- Studying Politics in an Urban World: Research Traditions and New Directions
- Intralocal Competition and Cooperation
- Urban Politics and the New Institutionalism
- Urban Governance
- Elections and Policy Responsiveness
- Urban Politics as Multilevel Analysis
- Cities in Intergovernmental Systems
- Bureaucracy and Democracy in Local Government
- Reforming Local Government Institutions and the New Public Management
- A Place to Party?: Parties and Nonpartisanship in Local Government
- Local Democracy and Citizenship
- Neighborhoods and Civic Practice
- Social Movements in Urban Politics: Trends in Research and Practice
- Social Capital
- The Centrality of Racial and Ethnic Politics in American Cities and Towns
- Poverty and Social Exclusion
- Polarization and Enclaves in Cities
- Immigrant Incorporation into Urban Politics
- Cultural Conflicts, Religion, and Urban Politics
- What Cities Do: How Much Does Urban Policy Matter?
- Setting City Agendas: Power and Policy Change
- The Politics of Urban Growth and Decline
- Competitive Cities
- Urban Violence in the United States and France: Comparing Los Angeles (1992) and Paris (2005)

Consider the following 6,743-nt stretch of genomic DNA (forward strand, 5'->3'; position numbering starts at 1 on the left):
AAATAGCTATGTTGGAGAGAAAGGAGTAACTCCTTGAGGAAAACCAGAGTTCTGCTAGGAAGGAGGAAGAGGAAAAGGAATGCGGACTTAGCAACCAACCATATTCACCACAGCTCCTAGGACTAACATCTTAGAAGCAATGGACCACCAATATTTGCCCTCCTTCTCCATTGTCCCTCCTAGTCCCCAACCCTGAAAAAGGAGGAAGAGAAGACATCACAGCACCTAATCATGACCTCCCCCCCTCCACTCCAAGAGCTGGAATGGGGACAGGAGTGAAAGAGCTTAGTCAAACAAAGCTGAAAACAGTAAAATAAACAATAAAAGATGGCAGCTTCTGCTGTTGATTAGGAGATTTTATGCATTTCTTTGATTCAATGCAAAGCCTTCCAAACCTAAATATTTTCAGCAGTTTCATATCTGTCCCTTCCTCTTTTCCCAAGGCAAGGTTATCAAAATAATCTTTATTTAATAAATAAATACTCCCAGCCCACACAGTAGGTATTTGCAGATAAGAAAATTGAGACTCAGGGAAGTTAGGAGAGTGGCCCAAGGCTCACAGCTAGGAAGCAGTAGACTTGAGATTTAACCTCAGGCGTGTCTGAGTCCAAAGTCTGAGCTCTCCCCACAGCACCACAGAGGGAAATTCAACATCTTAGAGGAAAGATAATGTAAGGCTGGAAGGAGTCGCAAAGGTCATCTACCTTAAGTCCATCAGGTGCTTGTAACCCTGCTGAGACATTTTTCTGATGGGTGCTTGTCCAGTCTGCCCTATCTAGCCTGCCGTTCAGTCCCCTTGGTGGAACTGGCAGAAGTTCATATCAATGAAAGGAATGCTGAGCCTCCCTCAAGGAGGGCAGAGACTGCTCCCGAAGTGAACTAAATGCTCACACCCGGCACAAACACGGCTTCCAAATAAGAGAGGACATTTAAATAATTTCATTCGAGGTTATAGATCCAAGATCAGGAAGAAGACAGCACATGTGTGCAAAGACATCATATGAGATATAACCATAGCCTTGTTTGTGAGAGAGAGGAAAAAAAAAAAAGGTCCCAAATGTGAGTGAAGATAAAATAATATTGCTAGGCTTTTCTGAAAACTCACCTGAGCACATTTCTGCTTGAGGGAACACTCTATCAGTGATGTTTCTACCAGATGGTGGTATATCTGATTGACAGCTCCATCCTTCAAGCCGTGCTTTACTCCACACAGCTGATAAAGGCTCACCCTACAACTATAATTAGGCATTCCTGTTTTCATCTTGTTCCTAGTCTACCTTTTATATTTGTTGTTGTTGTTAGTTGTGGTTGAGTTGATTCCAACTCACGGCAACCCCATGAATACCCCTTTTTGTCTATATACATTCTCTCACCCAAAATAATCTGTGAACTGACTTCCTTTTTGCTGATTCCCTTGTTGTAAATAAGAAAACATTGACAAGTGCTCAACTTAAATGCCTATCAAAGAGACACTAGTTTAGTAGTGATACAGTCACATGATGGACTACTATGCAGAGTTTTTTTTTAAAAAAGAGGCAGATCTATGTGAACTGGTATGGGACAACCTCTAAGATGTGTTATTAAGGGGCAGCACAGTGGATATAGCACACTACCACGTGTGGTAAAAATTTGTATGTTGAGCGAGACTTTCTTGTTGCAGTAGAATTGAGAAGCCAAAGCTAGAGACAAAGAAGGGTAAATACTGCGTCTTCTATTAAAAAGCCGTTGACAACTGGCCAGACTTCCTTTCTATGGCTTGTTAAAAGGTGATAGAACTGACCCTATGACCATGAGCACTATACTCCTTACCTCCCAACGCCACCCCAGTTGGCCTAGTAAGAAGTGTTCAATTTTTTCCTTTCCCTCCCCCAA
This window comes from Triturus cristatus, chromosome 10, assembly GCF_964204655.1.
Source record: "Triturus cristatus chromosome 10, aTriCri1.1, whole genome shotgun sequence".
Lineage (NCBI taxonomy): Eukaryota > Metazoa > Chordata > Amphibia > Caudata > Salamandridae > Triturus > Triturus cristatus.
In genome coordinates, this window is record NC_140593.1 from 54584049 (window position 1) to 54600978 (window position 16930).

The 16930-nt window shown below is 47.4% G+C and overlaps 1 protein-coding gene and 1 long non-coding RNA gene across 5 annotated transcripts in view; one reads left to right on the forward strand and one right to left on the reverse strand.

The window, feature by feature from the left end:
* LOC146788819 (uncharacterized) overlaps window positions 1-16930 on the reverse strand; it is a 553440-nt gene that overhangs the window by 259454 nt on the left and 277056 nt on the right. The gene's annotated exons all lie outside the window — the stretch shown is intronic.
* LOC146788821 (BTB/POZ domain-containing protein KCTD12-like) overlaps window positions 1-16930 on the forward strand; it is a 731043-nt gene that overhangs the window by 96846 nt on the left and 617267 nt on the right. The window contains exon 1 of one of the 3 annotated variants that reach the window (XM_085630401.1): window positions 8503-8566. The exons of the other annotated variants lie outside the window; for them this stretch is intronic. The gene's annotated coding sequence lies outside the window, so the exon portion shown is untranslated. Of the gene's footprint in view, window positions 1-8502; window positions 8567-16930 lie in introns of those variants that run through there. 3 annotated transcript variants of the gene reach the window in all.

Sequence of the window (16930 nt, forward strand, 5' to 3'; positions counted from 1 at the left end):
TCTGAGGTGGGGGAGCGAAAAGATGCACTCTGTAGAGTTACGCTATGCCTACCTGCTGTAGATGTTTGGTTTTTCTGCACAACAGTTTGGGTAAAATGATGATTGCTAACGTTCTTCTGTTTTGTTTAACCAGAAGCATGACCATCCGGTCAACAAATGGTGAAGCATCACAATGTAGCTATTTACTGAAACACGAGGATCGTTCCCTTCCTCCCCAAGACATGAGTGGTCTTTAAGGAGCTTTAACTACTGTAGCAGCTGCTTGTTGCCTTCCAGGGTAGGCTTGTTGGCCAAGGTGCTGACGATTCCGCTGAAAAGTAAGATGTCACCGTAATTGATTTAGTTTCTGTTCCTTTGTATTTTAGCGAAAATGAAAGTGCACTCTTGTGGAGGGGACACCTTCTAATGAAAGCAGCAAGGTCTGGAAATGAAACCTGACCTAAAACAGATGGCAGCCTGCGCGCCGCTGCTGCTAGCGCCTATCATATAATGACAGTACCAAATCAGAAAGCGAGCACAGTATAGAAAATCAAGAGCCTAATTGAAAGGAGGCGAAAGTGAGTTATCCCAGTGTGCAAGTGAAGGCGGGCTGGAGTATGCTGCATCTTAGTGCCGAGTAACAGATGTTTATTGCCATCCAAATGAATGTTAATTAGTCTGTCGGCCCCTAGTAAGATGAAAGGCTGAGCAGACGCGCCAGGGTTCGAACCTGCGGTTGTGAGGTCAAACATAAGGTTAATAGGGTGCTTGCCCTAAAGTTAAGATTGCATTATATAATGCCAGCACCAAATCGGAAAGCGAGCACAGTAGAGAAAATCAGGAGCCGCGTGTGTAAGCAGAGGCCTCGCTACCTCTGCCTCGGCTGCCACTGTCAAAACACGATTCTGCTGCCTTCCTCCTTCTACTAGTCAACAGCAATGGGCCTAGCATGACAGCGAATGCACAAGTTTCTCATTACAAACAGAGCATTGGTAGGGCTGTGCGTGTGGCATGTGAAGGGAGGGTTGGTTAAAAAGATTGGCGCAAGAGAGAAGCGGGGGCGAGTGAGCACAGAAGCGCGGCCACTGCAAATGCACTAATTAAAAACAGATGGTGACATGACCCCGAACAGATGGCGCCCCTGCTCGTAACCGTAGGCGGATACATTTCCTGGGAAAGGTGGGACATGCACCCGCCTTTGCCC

- Cities and the Politics of Sustainability
- Justice, Urban Politics, and Policy
- Cities and Politics in the Developing World: Why Decentralization Matters
- The Wired City: A New Face of Power?: A Citizen Perspective
- Suburban Politics
- Building Metropolitan Institutions
- Emerging Research Agendas
Abstract and Keywords
This article explores the concept of social capital and its consequences, and its relevance for the practice and study of urban politics. It analyses the definitions of social capital in political science literature, considering it as a dependent variable in urban politics. The analysis indicates that, unless it is modified, social capital does not fit with much of the reigning approach to urban political science, which is the urban political economy approach, and explains that this approach focuses on the interplay between polity and the economy at the local level, and its consequences for public policy.
Rodney E. Hero is Professor of Political Science at the University of California, Berkeley.
Marion Orr is the Fred Lippitt Professor of Public Policy and Professor of Political Science at Brown University.
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